Here collected are unsorted notes about Asmythe. The information here is unknown to the races that inhabit Asmythe and these notes are intended for Game Masters.
Human and Orcs were space fairing races at war with each other. During a battle over Asmythe destroyed ships from each side crashed onto Asmythe; humans in Altazar and Orcs in Cozak. Each race brought with them their culture and scientific knowledge. On Asmythe computers and industrial technology don't function and both races were severely crippled because of it. They lost all their technology but their cultures persisted; mainly navy/army cultural roots.
The culture of the Armada empire is based on space navy culture, tempered through the centuries by the realities of life on Asmythe. Orc culture is also based on their space military, but it isn't familiar to human culture.
Ilthura created the moon Rolene from an land previously in the middle of the Soliander Ocean and fled Asmythe to live there. They were forced to leave Asmythe by the Elder Dragons; that was the last time the dragons were awake on Asmythe. They were on Rolene when the humans and orcs brought their battle to space above Asmythe and were probably influential in the outcome of that battle.
Magic has shaped culture and technology on Asmythe in many ways.
- Industrial technology doesn't work, except for dwarven magi-tech.
- Both arcane and dragon magic can communicate magically over vast distance.
- Humans and orcs use magic for war; elves and dwarves use magic for sustainability.
- Arcane magic can create energy , which makes it perfect to drive ships, dirigibles, etc. and to power some industries like metallurgy. But the rarity of wizards means that such energy sources are only found in large cities.
- Magical creatures are attracted to magical energy, both arcane and dragon. Many of these creatures "eat" magic.
- Lifeforce, "soul", is a magical energy that dissipates (or is consumed) by Asmythe when a creature dies.
Dwarves on Asmythe are inspired by the dwemer of Elder Scrolls and Tolkien dwarves.
Elves are inspired by ElfQuest, sylvan elves, and Tolkien hobbits.
The Elder Dragons are god-power creatures that physically exist and are sleeping in the Dragon Islands.
In addition to the Elder Dragons there are beast-like (non-magical, uncivilized) dragons rarely all over the world. These dragons are huge creatures with appearance similar to the classical western dragon. Each has a vast territory, spanning many hundreds of miles. These dragons are non-magical and completely immune to all kinds of magic. They do not hoard wealth, but may "terrorize" settlements in search of food. These dragons are revered in most cultures and seen as emissaries of the Elder Dragons (though they are not). Once a year all the dragons migrate to the Dragon Isles to mate; the departure and return of the dragons is a common holiday for dwarves and elves.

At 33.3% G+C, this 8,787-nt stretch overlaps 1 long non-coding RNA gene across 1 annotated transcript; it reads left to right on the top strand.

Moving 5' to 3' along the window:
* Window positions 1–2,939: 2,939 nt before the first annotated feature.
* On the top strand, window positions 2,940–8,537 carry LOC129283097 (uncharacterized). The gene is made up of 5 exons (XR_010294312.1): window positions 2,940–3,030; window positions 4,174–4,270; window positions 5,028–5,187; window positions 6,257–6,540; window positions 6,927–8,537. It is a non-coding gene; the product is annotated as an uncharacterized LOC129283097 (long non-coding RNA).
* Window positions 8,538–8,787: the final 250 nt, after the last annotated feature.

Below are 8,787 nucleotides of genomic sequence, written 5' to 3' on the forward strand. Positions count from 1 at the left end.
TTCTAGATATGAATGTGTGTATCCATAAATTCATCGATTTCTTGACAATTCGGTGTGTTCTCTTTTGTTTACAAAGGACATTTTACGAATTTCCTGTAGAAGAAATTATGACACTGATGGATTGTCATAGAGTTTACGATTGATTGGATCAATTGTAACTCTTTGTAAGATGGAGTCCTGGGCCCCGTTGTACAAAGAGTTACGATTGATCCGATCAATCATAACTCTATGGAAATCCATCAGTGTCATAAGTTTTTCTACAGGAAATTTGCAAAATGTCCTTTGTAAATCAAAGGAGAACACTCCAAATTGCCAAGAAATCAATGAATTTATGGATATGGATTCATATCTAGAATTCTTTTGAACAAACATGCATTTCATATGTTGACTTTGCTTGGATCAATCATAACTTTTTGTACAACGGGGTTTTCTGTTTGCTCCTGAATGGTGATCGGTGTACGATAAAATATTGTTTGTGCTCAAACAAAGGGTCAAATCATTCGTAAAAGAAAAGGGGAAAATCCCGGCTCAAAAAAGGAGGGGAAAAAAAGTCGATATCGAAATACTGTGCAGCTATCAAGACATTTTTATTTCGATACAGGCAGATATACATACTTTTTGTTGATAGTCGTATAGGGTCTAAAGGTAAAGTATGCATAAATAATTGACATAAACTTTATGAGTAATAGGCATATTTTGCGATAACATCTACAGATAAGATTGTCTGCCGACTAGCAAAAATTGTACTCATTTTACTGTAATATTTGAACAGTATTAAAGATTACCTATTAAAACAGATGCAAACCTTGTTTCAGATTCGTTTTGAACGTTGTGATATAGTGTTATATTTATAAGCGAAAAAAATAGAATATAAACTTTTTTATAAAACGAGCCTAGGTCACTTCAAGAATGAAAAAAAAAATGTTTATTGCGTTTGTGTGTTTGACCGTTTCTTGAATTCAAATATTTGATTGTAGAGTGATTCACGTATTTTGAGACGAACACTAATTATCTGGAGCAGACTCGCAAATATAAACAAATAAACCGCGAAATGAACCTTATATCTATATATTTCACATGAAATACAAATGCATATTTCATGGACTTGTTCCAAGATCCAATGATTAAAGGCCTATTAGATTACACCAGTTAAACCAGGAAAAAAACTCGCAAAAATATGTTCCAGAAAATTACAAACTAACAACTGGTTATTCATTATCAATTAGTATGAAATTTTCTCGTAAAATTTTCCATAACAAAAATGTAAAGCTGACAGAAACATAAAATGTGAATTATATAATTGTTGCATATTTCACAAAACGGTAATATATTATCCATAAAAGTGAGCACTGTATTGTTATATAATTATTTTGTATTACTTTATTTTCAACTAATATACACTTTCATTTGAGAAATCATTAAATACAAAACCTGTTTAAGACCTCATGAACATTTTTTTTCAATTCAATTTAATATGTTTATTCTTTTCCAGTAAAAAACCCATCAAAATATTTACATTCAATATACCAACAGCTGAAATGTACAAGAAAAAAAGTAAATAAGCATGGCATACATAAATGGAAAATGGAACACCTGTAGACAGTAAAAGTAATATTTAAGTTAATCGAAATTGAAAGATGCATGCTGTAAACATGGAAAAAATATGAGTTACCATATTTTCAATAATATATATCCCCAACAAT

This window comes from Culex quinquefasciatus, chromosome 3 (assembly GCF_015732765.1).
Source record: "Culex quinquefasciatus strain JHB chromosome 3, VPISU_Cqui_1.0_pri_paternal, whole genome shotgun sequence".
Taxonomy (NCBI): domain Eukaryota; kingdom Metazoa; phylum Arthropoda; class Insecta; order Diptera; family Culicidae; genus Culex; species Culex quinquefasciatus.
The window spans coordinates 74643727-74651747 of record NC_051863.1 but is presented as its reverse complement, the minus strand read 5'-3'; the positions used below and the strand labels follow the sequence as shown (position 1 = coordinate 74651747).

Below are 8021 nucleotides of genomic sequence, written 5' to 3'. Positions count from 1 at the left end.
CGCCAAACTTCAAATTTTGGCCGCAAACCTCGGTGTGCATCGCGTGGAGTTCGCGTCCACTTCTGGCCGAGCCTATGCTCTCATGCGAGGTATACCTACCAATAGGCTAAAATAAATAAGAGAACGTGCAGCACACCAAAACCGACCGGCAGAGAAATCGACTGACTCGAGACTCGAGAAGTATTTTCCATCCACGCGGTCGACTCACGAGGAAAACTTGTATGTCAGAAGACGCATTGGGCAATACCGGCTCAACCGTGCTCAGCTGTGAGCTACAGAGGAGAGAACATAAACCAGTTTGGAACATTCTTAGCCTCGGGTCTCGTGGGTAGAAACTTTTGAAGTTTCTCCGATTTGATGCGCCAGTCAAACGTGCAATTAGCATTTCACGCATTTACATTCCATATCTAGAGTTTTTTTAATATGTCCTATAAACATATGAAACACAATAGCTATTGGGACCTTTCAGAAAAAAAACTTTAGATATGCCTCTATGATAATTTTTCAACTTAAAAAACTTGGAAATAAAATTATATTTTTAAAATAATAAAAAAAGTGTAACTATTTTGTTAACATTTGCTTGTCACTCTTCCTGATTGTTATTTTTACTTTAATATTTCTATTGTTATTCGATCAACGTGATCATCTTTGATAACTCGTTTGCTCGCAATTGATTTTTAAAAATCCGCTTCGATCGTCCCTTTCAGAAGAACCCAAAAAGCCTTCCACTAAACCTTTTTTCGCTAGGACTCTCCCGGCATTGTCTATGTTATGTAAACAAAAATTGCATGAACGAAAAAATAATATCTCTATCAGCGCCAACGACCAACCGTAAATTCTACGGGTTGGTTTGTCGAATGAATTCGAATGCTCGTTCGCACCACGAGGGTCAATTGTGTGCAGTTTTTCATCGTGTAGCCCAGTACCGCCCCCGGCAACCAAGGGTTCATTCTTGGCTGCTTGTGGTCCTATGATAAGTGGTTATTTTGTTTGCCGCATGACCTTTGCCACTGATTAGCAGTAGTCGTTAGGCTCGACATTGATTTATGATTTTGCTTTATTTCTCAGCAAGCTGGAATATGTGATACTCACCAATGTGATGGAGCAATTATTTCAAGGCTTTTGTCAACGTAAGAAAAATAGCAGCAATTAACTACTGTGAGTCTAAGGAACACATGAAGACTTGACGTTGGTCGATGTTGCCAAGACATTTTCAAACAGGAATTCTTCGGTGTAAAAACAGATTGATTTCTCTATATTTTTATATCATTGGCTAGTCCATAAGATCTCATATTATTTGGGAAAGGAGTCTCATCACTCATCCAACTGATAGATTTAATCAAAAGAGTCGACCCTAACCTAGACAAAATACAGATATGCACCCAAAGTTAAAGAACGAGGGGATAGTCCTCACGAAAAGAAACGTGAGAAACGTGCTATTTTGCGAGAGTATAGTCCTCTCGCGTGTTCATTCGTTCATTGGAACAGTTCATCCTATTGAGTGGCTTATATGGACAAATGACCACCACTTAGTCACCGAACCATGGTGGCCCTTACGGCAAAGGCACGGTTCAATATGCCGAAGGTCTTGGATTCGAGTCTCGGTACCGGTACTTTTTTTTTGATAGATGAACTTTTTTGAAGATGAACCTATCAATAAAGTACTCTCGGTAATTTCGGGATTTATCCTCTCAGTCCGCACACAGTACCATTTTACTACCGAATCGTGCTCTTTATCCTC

Death is the end and there is no "afterlife" in Asmythe. The souls of all creatures on Asmythe disappear immediately after death, they do not persist in some other plane of existence. They either dissipate into the AEther or are consumed by the Elder Dragons. Under some conditions it is possible to "burn" the soul of a dying creature for energy before the soul dissipates.
Monsters tend toward "dark/gothic horror" style, rather than traditional greek/roman mythic, especially for elemental creatures.
Technology is limited by the size of metal components, which has some interesting effects. When any metal object less than a centimeter (about half an inch) isn't reliable then many things we take for granted aren't possible. Without nails, wires, hinges and such you can't have chainmail armor. Wooden and leather fasteners work, but they wear out much more quickly.
Dwarves, being magical smiths, are able to get around this limitation by enchanting small metal components. Dwarves also have access to a much wider range of metals than surface dwellers, so they are able to create better steel and other alloys. Dwarven tools and chainmail are some of the most valuable things in Asmythe.